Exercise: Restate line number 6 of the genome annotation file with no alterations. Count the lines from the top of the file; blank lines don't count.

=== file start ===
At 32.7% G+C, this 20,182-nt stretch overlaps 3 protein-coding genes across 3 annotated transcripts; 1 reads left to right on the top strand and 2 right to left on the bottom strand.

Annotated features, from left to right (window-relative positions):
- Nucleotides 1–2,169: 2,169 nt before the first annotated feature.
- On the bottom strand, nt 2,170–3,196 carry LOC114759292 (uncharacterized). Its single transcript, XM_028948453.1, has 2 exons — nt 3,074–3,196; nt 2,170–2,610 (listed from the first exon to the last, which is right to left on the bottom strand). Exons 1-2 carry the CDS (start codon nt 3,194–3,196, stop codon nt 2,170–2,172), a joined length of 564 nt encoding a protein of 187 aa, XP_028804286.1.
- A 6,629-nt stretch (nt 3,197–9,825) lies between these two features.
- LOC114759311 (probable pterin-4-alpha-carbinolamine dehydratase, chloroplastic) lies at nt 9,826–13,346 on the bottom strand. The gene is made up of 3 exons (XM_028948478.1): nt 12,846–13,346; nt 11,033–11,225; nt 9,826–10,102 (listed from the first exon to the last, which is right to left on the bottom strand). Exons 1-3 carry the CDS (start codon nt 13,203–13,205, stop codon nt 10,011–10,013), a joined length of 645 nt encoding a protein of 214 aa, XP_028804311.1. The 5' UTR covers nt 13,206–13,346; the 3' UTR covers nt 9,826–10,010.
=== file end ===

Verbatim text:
- LOC114759311 (probable pterin-4-alpha-carbinolamine dehydratase, chloroplastic) lies at nt 9,826–13,346 on the bottom strand. The gene is made up of 3 exons (XM_028948478.1): nt 12,846–13,346; nt 11,033–11,225; nt 9,826–10,102 (listed from the first exon to the last, which is right to left on the bottom strand). Exons 1-3 carry the CDS (start codon nt 13,203–13,205, stop codon nt 10,011–10,013), a joined length of 645 nt encoding a protein of 214 aa, XP_028804311.1. The 5' UTR covers nt 13,206–13,346; the 3' UTR covers nt 9,826–10,010.